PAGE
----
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Wednesday, 4 April 2012

Epic Aussi Adventure:Brisbane, Nimbin and Byron Bay

Today's Scenery:
the rolling countryside of NSW 
Today's Travelling Track:
Shaggy- Boombastic (Old Skool!!!)

I know, I know, it’s been weeks since my last blog post. The problem is that this area of Australia seems to sell itself as an area in which it is best to do very little, which I’ve been enjoying immensely.

Our stay in Brisbane was all business, business, business. We took Turk to get his wheels aligned and had booked him in for a service. We were driving down a busy road when The BF went to change gears and the clutch went all the way to the floor and stopped engaging the gearbox. Somehow we crawled over two lanes of traffic with the momentum we still had left and came to a stop on the hard shoulder. We called Traveller’s Autobarn who told us the name of a garage to take it to- coincidentally the same place that was due to carry out our service the next day, and transferred us to the roadside recovery service that we had been given as part of the package when we bought Turk. We discovered we were only covered for 10km of free towing, and we were 12km from the garage, so we did have to pay an excess (only $55) but we were extremely glad at this point that we had bought our van from Traveller’s Autobarn. After a terrifying journey in the tow truck, with an entirely insane driver who almost never looked at the road and instead was constantly fiddling with his phone, radio or GPS, we got to the mechanics to find they had stayed open to receive us but were essentially closed for the day so we wouldn’t know anything until the following morning. It transpired that we needed a new clutch slave and master (this is all like a foreign language to me so I have no idea what it means) and that it was going to cost us about five hundred dollars for the parts, labour and aforementioned service combined. Unfortunately we had just passed the 5000km point on our journey and were therefore not covered by warranty anymore, but we decided to think positively that at least it had happened when we were in a big city, not miles from anywhere where the cost of a tow truck could have amounted to thousands. During the rest of our stay we fitted a new radio and speakers into Turk, and a new headlamp which worked for about 10 minutes, and took the opportunity to do some general organising, the details of which I will not bore you with.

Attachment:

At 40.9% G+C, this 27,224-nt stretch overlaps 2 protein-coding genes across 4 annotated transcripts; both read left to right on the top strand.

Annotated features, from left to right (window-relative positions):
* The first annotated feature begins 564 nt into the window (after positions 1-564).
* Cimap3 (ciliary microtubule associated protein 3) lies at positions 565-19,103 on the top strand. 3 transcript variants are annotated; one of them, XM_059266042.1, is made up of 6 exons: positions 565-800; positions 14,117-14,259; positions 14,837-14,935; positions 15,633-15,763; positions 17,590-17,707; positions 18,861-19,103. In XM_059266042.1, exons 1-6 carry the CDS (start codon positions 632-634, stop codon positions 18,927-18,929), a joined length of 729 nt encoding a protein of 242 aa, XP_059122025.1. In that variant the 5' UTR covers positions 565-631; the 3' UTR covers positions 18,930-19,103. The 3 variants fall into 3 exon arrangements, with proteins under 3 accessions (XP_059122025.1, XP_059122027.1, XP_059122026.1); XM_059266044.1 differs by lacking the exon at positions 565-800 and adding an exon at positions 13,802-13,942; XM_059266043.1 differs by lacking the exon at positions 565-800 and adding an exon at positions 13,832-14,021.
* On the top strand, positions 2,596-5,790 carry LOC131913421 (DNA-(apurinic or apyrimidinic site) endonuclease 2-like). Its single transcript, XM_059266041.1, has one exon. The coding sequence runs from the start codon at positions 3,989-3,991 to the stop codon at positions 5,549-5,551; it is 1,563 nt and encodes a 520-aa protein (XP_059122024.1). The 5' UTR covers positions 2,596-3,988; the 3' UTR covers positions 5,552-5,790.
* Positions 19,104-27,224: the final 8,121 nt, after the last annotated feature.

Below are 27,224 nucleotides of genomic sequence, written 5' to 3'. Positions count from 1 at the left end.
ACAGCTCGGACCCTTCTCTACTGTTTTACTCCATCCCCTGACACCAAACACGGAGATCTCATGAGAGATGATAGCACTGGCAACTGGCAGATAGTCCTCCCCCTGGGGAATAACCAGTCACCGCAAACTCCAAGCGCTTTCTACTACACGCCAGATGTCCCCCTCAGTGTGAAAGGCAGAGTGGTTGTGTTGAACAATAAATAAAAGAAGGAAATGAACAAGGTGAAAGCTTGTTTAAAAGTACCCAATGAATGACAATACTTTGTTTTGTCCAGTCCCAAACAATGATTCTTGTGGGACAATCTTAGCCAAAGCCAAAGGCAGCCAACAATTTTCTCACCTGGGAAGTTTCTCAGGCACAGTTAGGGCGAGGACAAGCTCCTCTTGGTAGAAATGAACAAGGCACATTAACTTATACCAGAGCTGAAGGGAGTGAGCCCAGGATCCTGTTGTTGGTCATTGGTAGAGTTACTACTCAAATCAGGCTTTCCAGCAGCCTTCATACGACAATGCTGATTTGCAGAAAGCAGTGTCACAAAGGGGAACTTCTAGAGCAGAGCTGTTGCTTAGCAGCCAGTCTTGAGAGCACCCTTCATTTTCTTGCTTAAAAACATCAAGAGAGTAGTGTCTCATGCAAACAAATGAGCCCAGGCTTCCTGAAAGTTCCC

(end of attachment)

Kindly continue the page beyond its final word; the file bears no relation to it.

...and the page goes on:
On our final day we spent a lovely afternoon wondering around Brisbane city itself. We parked for free in Fortitude Valley and had a great time poking around the weird little shops and restaurants. We had lunch at an amazing taqueria called Mad Mex and then followed the Brisbane river all the way into the city. Again wondering aimlessly we found ourselves in an amazing little Asian bakery in a mall off of Queen’s street and bought a variety of delicious pastries for breakfast the next day.

On to state number 2!
We headed for Nimbin, a hippy New South Wales town, a couple of hours inland. Just before the state border we stopped at Coolangatta and had some amazing, reasonably priced sushi. I was amazed with how much the scenery changed as we headed deeper into the second state I’ve visited in Australia. It even looked a little like old south Wales; rolling hills, windy country roads and greenery everywhere. We found Nimbin itself a little disappointing. I guess it was a little too authentically hippy for our tastes, what we were expecting was San Francisco style ‘hippy chic’. We stayed at Rainbow Retreat, essentially a field with a few semi-permanent looking shacks, some of which had whole families residing within. The next morning we got slightly lost attempting to find protestor falls- an area which tree huggers had famously saved from logging. We realised we’d inadvertently managed to travel most of the way to Byron Bay along a series of terrifying unsealed roads and decided to give up on hippy culture for the time being and embrace surf culture in the beautiful seaside town. We drove right up to the beach and researched where to stay. We decided upon The Arts Factory just outside town and were very pleased with our decision when we found a bright, fun hostel-cum-campsite situated on the grounds of a Brewery and art house cinema.

Cockatoo Paul making fire!
 We spent our first evening at The Arts Factory making the most of the brewery’s $3 beer happy hour. The beer made onsite was delicious; probably the best I’ve tasted in Australia so far. Afterwards the hostel was holding a trivia night; we were paired with a few other backpackers and miraculously came first, winning over 20 dollars each. We spent an enjoyable and slightly tipsy evening chatting to our teammates, and really felt the community feel of a backpackers for the first time on our trip. The next day we explored Byron’s shops and cafes. The weather was somewhat unpredictable, raining on and off but simultaneously remaining bright and sunny. We enjoyed a precipitation-free hour on the beach before becoming peckish and finding an amazing Portuguese chicken kiosk hidden in some back lanes. Returning to our hostel we went on an interesting and informative bush tucker tour given by a slightly crazy guy known as cockatoo Paul, due to his pet bird, Mr Pickles, who came everywhere on his shoulder. We watched an awesome German film in the cinema and had a pretty relaxed evening and early night.

Next time: Spot X surf camp, Port Macquarie, Newcastle and Hunter Valley

Turk Visits... The Beach (Again...We think he's becoming a beach bum)
Parking right in front of the beach in Byron Bay

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